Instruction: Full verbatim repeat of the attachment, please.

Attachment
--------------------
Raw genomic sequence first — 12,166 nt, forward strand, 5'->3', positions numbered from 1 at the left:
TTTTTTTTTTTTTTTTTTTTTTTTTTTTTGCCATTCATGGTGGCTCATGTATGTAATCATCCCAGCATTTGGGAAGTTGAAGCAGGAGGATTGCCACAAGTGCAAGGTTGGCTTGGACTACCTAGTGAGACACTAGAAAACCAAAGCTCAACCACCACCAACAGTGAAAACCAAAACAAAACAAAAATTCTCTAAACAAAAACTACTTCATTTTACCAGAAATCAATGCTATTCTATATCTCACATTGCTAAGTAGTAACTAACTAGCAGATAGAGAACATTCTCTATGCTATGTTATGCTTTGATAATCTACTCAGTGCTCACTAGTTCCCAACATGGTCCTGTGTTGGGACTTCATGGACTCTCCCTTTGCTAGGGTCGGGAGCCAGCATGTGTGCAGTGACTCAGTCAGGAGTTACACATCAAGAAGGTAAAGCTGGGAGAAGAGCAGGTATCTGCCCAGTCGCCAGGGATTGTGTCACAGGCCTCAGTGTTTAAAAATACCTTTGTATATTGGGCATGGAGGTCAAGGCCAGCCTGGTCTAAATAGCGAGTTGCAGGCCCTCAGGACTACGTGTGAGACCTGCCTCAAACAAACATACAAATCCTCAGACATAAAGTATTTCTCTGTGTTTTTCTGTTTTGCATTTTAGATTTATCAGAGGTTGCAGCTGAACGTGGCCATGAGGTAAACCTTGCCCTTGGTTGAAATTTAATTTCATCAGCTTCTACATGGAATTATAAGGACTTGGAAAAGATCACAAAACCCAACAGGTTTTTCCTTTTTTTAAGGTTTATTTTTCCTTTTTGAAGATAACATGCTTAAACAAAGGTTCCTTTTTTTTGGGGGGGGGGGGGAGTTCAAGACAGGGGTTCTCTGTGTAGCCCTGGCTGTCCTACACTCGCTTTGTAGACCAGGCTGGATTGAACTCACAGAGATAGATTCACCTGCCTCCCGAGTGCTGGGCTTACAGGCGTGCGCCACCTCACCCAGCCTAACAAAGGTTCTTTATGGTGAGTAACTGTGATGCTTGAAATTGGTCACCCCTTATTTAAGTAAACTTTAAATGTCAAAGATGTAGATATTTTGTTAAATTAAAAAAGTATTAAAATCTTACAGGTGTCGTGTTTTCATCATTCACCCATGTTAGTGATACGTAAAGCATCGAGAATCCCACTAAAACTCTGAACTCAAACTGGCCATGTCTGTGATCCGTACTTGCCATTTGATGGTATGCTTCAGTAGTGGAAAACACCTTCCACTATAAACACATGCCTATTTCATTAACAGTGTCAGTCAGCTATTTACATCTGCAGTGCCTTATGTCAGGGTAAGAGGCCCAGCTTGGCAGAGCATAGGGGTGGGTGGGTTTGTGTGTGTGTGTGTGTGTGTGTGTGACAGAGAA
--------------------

Raw genomic sequence first — 12,166 nt, forward strand, 5'->3', positions numbered from 1 at the left:
TTTTTTTTTTTTTTTTTTTTTTTTTTTTTGCCATTCATGGTGGCTCATGTATGTAATCATCCCAGCATTTGGGAAGTTGAAGCAGGAGGATTGCCACAAGTGCAAGGTTGGCTTGGACTACCTAGTGAGACACTAGAAAACCAAAGCTCAACCACCACCAACAGTGAAAACCAAAACAAAACAAAAATTCTCTAAACAAAAACTACTTCATTTTACCAGAAATCAATGCTATTCTATATCTCACATTGCTAAGTAGTAACTAACTAGCAGATAGAGAACATTCTCTATGCTATGTTATGCTTTGATAATCTACTCAGTGCTCACTAGTTCCCAACATGGTCCTGTGTTGGGACTTCATGGACTCTCCCTTTGCTAGGGTCGGGAGCCAGCATGTGTGCAGTGACTCAGTCAGGAGTTACACATCAAGAAGGTAAAGCTGGGAGAAGAGCAGGTATCTGCCCAGTCGCCAGGGATTGTGTCACAGGCCTCAGTGTTTAAAAATACCTTTGTATATTGGGCATGGAGGTCAAGGCCAGCCTGGTCTAAATAGCGAGTTGCAGGCCCTCAGGACTACGTGTGAGACCTGCCTCAAACAAACATACAAATCCTCAGACATAAAGTATTTCTCTGTGTTTTTCTGTTTTGCATTTTAGATTTATCAGAGGTTGCAGCTGAACGTGGCCATGAGGTAAACCTTGCCCTTGGTTGAAATTTAATTTCATCAGCTTCTACATGGAATTATAAGGACTTGGAAAAGATCACAAAACCCAACAGGTTTTTCCTTTTTTTAAGGTTTATTTTTCCTTTTTGAAGATAACATGCTTAAACAAAGGTTCCTTTTTTTTGGGGGGGGGGGGGAGTTCAAGACAGGGGTTCTCTGTGTAGCCCTGGCTGTCCTACACTCGCTTTGTAGACCAGGCTGGATTGAACTCACAGAGATAGATTCACCTGCCTCCCGAGTGCTGGGCTTACAGGCGTGCGCCACCTCACCCAGCCTAACAAAGGTTCTTTATGGTGAGTAACTGTGATGCTTGAAATTGGTCACCCCTTATTTAAGTAAACTTTAAATGTCAAAGATGTAGATATTTTGTTAAATTAAAAAAGTATTAAAATCTTACAGGTGTCGTGTTTTCATCATTCACCCATGTTAGTGATACGTAAAGCATCGAGAATCCCACTAAAACTCTGAACTCAAACTGGCCATGTCTGTGATCCGTACTTGCCATTTGATGGTATGCTTCAGTAGTGGAAAACACCTTCCACTATAAACACATGCCTATTTCATTAACAGTGTCAGTCAGCTATTTACATCTGCAGTGCCTTATGTCAGGGTAAGAGGCCCAGCTTGGCAGAGCATAGGGGTGGGTGGGTTTGTGTGTGTGTGTGTGTGTGTGTGTGACAGAGAA